Between Scylla and Charybdis
In a recent discussion on Facebook about the relative merits in the forthcoming US elections of a vote for Donald Trump versus one for Joe Biden, one of my university contemporaries posted pictures representing Scylla and Charybdis - a reference from Greek mythology to two opposing threats, in this case two legendary sea monsters described by Homer as endangering sailors passing through the straits of Messina between Sicily and Italy, one on each side. Any ancient mariner who plotted their course far enough from one of these mythical monsters to be safe from that threat was said to be in danger from the other.
But such an unenviable choice is not just a challenge for US voters this November. Every country in the world is faced with equally unenviable choices about how much priority to give to protecting citizens from COVID-19 and how much to preserving our economies, hit as a result of the coronavirus and the measures taken to control it with the worst recession for three hundred years.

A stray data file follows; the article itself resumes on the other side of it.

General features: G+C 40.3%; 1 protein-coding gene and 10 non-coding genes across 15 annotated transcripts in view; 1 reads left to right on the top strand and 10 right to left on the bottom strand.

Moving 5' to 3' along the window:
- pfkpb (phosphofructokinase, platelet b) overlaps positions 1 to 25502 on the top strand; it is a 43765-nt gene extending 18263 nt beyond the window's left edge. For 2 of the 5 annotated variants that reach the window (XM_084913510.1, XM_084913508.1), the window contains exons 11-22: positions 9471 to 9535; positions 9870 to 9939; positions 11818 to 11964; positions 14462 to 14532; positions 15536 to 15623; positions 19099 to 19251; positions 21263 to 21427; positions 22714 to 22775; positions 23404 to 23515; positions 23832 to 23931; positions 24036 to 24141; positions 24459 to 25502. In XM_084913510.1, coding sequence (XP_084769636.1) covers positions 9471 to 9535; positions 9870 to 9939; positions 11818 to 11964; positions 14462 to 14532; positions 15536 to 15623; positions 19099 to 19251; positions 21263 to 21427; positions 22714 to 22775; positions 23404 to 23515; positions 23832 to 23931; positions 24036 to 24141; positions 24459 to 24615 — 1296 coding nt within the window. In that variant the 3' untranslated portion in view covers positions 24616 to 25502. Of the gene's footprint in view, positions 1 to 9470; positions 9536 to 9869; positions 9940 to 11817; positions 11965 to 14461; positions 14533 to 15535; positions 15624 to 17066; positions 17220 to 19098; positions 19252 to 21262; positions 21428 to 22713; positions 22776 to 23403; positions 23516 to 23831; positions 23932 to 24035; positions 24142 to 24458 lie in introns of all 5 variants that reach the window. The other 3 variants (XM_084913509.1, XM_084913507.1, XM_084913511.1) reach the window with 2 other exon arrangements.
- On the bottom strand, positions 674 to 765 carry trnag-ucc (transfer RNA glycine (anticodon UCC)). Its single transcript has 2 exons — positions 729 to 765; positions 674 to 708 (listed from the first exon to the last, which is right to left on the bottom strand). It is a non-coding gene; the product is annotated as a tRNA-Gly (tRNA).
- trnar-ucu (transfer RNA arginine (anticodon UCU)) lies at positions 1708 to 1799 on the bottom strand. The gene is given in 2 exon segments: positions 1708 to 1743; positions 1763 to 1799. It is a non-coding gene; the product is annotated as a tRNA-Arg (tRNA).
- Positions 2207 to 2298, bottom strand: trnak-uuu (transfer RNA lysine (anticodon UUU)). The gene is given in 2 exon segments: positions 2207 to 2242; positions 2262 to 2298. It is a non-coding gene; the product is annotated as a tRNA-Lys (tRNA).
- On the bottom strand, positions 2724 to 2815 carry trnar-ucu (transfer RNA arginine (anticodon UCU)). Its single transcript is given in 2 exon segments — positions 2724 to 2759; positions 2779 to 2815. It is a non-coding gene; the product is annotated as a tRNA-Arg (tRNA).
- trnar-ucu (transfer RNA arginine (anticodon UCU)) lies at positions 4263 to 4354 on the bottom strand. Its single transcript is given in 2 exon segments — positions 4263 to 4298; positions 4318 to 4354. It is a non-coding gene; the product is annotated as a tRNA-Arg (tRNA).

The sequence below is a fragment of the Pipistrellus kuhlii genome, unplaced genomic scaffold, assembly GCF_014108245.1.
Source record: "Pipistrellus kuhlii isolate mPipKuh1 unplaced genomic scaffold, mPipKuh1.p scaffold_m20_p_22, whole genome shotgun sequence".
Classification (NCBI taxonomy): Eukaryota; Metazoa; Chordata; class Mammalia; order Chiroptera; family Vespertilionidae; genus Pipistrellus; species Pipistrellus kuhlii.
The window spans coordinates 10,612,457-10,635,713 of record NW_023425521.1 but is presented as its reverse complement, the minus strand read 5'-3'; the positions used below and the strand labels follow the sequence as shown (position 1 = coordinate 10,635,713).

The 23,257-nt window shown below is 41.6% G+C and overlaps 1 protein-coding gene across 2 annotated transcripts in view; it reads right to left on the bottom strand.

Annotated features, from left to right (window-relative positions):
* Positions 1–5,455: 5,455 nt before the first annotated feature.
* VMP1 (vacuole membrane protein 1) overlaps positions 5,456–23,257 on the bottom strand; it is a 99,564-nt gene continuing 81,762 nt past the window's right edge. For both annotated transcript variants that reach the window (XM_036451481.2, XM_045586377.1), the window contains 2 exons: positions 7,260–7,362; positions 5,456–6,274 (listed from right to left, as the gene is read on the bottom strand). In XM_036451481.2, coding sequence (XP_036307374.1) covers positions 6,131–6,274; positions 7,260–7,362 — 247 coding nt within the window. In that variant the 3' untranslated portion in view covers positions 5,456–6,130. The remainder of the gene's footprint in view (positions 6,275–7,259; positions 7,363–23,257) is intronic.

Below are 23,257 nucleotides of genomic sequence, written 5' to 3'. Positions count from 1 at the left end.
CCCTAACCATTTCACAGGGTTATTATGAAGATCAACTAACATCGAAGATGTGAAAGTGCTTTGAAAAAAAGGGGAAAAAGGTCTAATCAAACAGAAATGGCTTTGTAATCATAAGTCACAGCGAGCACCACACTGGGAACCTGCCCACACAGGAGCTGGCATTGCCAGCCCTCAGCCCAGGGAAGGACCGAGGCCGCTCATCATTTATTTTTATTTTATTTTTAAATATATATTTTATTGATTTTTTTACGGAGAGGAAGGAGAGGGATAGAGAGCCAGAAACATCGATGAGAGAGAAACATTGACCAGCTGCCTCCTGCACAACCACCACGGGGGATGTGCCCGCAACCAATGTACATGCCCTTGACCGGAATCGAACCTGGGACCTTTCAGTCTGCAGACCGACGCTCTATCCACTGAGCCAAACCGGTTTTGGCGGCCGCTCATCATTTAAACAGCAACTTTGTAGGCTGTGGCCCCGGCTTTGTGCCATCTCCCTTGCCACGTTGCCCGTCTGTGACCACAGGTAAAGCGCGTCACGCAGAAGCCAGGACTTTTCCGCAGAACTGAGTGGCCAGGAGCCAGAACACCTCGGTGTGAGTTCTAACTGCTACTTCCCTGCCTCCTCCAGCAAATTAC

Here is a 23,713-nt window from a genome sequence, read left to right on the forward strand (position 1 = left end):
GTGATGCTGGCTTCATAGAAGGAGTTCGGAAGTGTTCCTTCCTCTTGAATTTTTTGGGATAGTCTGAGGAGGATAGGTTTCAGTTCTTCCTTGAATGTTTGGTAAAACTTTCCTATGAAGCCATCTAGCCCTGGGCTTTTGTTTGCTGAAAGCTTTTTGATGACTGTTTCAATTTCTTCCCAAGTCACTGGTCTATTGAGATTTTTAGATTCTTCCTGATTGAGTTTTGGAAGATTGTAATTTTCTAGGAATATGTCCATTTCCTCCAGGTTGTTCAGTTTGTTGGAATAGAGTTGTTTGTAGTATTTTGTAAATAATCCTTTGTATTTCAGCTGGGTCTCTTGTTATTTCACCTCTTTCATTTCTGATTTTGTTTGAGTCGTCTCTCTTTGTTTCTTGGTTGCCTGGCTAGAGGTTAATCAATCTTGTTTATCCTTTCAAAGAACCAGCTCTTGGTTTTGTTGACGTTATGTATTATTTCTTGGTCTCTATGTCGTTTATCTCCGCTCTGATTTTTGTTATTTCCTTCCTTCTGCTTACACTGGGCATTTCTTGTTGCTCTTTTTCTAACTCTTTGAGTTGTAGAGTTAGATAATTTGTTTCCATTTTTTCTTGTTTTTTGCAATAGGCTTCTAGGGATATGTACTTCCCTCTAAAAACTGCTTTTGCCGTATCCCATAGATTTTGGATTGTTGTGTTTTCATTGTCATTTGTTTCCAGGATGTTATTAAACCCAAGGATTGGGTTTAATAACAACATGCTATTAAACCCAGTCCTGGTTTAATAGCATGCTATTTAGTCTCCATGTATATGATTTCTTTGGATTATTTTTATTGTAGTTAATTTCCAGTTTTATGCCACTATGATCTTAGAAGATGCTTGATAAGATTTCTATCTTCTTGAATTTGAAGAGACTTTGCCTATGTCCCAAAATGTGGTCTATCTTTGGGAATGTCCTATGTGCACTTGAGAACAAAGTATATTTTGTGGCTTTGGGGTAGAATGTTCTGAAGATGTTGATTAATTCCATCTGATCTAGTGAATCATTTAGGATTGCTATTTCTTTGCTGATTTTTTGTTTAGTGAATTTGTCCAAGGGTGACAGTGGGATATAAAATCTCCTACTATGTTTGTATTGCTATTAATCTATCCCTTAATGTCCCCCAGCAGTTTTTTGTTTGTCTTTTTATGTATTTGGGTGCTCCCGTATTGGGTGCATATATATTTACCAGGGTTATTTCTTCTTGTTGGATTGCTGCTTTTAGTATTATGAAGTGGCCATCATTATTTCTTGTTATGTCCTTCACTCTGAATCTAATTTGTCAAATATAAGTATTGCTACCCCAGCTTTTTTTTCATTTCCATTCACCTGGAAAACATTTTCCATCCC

And there is no right or perfect answer.
I have lost count of the number of times I have had to resist the temptation to write on this blog or on Facebook words to the effect that if person X isn't criticising the government for doing too much harm to the economy then they're not doing enough to protect against COVID-19, and if person Y isn't slagging off the government for failing to do enough to protect against the Coronavirus they are in danger of doing too much harm to jobs, businesses and people's livelihoods.
You can define the "person X" or health libertarian camp as those who argue that because currently the number of people dying of COVID-19 is relatively small, and far less than the number dying from other conditions like cancer or heart disease, therefore the government's restrictions to control it are doing unnecessary damage to the economy and to people's liberty, wellbeing and health. (Covid-19 dropped from being the leading cause of death in England in April to the 24th in August.)